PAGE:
Cunningham breezily takes us through some of the hot button topics that are used as bludgeons by No Nothing Conservatives or are blown out of proportion by a lazy media. As one expects, the Moon landing is just the beginning, with chapters also dedicated to the MMR Vaccination Scandal, Evolution, Global Warming and so on. Each chapter spells out the facts, sourcing them along the way, and then shows where fact goes off the rails and becomes fodder for others to misuse. While he takes the cranks and critics to task, he also often faults the news media for never digging deep enough or presenting the other side of the argument for a “fair and balanced” look at the issue.
In a sprawling interview with Tom Spurgeon in 2011, he explained, “The comic strip format is particularly good at presenting information in a concise and entertaining way. A comic strip is so easy to read, that you can often find that by the time you’ve decided not to read it, you’ve read half of it. It’s a very immediate format that engages straight away and can deliver a lot of information quickly. It’s the perfect medium for presenting complex information. I’m surprised it’s not done more often. I’ve never thought of myself as part of any social activist tradition. These social and political subjects have naturally evolved out of my own interests, and to some extent, my frustration and anger with the status quo.”
As a result, you might be surprised to learn that the MMR matter was the result of one doctor’s efforts to sell his own medicine or how much money the oil industry spent on lobbying; resulting in Vice President Dick Cheney ensuring a particular bill was effectively neutered. As usual, the common man is left to pay the price or suffer the consequences. Since its initial publication, Cunningham dropped “Electroconvulsive Therapy”, replacing it with “Fracking” which remains a current topic of debate. As a result, the book is exceedingly relevant as it digests the issues down into comprehensible chapters, pointing where you can look next for more detail.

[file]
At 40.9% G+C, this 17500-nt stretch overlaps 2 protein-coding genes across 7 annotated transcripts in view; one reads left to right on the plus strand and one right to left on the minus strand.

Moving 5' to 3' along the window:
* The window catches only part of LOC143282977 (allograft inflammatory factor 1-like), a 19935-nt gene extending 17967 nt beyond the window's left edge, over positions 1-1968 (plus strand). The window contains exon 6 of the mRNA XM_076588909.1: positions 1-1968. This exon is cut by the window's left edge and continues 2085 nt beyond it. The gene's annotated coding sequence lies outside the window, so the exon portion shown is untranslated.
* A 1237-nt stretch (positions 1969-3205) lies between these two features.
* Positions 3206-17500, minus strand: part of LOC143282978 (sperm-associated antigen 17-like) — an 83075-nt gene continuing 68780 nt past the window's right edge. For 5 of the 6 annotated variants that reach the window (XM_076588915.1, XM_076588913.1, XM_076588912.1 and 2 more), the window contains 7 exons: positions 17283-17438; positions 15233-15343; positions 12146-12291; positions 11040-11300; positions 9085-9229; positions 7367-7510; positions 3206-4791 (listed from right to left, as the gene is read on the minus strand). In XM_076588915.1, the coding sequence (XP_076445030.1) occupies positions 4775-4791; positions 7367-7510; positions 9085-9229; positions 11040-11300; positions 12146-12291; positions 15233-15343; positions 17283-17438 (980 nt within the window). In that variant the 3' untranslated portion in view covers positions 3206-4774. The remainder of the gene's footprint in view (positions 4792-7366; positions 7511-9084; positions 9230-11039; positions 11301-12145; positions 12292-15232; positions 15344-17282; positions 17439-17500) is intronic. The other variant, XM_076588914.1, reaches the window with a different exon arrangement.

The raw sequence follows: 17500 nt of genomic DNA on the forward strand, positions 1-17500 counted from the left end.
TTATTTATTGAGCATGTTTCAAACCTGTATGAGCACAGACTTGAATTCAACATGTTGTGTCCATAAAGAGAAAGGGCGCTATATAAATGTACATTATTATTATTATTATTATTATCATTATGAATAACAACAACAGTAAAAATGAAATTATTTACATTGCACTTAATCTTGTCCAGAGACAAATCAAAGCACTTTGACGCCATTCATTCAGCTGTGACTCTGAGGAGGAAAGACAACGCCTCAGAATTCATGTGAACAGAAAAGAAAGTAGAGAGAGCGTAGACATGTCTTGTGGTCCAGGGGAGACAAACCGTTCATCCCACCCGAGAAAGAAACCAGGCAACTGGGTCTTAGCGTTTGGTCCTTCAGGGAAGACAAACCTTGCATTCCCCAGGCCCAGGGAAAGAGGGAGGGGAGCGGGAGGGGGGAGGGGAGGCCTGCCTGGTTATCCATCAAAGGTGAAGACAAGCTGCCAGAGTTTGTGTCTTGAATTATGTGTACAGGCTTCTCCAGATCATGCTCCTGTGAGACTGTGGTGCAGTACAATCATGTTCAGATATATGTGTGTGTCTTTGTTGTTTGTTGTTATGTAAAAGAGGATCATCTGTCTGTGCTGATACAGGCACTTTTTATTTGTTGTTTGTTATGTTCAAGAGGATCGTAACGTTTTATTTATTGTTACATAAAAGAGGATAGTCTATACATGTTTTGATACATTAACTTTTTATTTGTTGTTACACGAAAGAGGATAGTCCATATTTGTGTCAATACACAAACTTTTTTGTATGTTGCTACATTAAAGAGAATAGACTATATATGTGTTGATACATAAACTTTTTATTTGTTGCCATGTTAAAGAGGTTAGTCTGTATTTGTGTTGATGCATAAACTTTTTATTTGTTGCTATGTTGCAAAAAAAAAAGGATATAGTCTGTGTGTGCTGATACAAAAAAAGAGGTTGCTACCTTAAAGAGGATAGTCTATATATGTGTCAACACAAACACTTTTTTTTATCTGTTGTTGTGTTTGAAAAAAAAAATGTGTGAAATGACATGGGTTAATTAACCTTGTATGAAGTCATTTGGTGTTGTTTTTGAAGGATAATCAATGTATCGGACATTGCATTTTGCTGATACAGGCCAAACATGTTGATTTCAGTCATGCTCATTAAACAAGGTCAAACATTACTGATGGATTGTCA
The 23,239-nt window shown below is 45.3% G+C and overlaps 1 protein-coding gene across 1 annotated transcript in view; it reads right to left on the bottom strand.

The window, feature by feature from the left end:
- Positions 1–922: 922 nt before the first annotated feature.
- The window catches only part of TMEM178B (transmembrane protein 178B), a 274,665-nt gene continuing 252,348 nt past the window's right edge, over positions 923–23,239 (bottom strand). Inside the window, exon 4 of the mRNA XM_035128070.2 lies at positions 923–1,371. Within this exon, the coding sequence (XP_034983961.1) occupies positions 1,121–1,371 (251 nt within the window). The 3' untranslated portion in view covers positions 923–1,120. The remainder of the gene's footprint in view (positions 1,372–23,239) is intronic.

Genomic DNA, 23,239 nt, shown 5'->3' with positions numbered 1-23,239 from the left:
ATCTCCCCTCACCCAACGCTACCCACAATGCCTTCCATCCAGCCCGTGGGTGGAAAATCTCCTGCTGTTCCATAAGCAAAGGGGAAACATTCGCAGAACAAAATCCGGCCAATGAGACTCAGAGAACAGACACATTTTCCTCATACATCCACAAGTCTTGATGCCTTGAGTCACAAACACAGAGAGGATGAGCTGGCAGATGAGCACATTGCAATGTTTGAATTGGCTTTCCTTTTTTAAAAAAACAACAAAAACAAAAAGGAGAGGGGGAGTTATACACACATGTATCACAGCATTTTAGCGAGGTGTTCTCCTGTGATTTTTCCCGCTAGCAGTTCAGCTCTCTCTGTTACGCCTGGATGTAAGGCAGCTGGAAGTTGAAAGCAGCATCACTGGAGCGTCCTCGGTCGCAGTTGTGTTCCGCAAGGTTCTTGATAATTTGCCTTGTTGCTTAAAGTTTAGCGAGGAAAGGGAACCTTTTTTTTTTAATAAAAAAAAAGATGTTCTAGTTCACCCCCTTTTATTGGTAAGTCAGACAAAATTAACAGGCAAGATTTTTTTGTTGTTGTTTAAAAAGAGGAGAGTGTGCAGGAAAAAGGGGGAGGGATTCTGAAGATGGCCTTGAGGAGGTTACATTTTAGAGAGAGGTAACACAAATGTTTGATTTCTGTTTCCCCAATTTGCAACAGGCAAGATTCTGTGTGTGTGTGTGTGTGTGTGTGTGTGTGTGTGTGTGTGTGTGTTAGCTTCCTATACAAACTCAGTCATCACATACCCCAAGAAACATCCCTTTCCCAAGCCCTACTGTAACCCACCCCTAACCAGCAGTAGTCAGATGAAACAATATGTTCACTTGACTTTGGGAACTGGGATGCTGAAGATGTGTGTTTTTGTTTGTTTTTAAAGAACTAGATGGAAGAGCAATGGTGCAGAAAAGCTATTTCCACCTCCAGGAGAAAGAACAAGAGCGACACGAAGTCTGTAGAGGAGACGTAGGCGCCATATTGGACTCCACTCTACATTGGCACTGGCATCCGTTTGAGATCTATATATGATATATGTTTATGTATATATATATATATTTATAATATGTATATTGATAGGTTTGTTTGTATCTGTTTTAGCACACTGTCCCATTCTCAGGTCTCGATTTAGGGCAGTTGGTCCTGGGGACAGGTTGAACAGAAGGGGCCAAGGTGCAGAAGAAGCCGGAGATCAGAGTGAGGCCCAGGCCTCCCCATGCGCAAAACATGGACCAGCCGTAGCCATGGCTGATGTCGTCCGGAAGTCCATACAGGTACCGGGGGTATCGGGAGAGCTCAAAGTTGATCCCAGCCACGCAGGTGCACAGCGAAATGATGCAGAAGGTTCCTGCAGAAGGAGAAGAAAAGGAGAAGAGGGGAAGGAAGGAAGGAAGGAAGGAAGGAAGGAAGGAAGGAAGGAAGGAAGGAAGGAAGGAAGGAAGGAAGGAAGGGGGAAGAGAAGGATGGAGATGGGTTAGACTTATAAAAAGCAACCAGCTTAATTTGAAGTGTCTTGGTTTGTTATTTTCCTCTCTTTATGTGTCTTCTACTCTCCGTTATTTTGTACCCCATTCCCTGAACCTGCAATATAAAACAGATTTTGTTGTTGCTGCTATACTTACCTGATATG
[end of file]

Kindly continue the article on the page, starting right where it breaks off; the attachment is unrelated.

Cunningham’s approach is pretty similar to how Scott McCloud educates us about graphic storytelling and it works. He infuses each chapter with black, white, and one other color, keeping things stark and letting the reader focus on the facts. On the other hand, those who automatically buy into conspiracy theories or refuse to allow facts into the discussion will dismiss the book which is a shame. Wisely, he closes the book with a prophetic chapter on “Science Denial”. Cunningham does a remarkable job with difficult material and for high school students, just opening their eyes to the world around them, this is a terrific primer.
Matthew Holness first rose to notoriety with his character of Garth Marenghi; author, dream-weaver, visionary, plus actor. He’s a perfect creation, all the insufferable genre authors boiled down to one. Holness has returned with another author and another genre, and takes the story in the opposite direction. A Gun For George, available for viewing at Britain’s Film4 website, is a short film featuring a down on his luck author who’s angry at the world for the loss of his brother, and his popularity.
Terry Finch is the author of the (once) popular Reprizalizer series, a two-fisted vigilante, taking to the criminals of suburban England. He’s self-deluded, down on his luck, and angry at the world about it. While you laugh at garth and look forward to someday seeing his head trapped in farm equipment, Matthew makes you feel for Terry. His books are clear Mary Sue fiction, but with the world of Men’s Adventure series as their base, series like the Mack Bolan books that emerge from Gold Eagle press with astonishing regularity. Terry is hanging onto life by his nails, trying to sell his books door to door to make enough to repair his car, George, named after his brother. But when an old fan bequeaths him the contents of his council flat, including a loaded revolver, the implication is that Terry may finally erase the line between reality and fantasy.